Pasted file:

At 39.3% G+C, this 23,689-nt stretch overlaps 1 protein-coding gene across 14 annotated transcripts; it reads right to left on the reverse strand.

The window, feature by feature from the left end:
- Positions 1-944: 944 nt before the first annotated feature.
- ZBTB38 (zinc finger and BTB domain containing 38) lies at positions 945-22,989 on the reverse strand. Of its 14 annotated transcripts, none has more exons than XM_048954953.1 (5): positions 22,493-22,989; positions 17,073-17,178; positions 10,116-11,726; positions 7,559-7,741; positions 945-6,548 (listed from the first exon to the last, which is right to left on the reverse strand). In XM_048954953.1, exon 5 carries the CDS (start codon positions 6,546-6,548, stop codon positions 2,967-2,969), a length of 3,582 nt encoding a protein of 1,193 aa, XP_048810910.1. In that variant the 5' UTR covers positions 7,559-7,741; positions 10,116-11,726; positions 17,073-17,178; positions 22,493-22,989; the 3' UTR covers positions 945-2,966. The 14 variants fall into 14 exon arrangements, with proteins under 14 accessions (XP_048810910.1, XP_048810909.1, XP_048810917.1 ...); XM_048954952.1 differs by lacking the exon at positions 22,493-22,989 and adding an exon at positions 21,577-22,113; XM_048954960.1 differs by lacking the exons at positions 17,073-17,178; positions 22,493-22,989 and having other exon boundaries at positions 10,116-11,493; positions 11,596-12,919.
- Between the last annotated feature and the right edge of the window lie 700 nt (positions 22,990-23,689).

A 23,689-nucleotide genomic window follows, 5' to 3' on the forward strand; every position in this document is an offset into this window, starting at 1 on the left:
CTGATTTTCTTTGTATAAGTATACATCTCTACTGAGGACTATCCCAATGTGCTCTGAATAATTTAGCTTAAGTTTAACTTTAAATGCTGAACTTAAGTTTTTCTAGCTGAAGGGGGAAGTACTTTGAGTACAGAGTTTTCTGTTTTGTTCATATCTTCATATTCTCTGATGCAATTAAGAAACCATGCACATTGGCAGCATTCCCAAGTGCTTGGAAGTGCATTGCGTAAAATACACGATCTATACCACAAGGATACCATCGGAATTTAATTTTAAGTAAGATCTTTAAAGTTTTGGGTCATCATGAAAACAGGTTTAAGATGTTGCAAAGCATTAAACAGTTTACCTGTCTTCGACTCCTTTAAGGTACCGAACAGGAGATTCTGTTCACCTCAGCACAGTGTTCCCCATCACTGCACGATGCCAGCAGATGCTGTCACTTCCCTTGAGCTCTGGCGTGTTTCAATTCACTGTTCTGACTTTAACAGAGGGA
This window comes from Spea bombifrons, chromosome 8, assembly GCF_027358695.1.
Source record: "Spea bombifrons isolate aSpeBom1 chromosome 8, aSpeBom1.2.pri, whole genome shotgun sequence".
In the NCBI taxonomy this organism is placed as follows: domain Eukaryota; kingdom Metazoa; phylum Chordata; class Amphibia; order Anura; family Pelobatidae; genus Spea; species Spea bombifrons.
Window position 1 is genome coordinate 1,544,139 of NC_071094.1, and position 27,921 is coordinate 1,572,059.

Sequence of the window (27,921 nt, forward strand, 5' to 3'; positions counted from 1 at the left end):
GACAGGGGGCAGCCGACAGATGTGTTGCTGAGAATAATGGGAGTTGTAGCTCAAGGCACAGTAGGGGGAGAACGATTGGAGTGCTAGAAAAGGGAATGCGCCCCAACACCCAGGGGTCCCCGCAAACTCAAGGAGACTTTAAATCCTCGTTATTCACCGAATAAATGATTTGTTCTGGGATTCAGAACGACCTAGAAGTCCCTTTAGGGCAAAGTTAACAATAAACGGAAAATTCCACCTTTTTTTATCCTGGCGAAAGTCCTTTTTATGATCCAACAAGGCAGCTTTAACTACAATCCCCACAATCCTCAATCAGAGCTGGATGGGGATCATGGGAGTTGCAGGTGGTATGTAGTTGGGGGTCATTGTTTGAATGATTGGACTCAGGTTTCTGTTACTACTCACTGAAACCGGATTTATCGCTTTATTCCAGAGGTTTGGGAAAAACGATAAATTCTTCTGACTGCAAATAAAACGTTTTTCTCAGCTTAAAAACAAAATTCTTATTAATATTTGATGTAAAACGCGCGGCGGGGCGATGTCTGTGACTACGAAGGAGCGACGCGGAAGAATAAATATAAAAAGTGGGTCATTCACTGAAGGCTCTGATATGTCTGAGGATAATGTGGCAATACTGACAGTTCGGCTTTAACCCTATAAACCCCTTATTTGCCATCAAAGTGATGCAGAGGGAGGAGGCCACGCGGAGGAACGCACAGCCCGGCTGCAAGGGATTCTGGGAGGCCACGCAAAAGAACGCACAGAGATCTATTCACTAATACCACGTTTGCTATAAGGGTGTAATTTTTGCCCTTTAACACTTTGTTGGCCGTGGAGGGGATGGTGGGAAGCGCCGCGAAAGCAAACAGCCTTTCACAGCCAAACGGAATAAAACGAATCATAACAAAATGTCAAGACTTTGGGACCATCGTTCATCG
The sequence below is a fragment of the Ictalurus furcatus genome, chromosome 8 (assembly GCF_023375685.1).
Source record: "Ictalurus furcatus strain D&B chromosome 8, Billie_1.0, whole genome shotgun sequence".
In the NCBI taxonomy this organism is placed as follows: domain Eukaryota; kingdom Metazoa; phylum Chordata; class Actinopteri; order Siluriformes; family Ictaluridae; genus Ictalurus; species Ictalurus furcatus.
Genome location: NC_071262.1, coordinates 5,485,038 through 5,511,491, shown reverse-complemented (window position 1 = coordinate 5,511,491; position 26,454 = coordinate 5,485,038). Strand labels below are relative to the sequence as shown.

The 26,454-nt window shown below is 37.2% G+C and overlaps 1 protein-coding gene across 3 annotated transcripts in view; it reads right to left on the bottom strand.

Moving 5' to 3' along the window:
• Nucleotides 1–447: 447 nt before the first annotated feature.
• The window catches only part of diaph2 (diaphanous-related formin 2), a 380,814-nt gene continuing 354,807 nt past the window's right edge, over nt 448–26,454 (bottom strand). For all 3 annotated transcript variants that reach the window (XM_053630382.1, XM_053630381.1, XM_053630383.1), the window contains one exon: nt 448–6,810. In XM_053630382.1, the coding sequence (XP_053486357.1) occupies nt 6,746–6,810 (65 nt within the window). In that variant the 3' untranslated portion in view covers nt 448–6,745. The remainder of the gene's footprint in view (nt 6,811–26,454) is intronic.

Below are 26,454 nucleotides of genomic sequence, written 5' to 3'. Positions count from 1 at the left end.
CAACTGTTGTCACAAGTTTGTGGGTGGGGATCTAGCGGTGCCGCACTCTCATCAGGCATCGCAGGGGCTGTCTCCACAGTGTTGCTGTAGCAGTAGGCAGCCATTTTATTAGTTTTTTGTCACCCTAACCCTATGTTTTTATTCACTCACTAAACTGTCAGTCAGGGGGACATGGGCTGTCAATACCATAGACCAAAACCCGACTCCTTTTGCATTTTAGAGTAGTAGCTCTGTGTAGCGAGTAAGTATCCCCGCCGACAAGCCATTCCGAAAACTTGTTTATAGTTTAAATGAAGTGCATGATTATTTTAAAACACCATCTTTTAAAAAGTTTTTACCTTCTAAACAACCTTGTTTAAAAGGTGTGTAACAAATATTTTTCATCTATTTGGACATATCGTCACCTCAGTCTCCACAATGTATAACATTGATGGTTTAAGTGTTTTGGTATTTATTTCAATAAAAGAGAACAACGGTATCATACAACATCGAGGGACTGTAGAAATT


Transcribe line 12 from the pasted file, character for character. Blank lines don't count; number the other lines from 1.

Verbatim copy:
Sequence of the window (27,921 nt, forward strand, 5' to 3'; positions counted from 1 at the left end):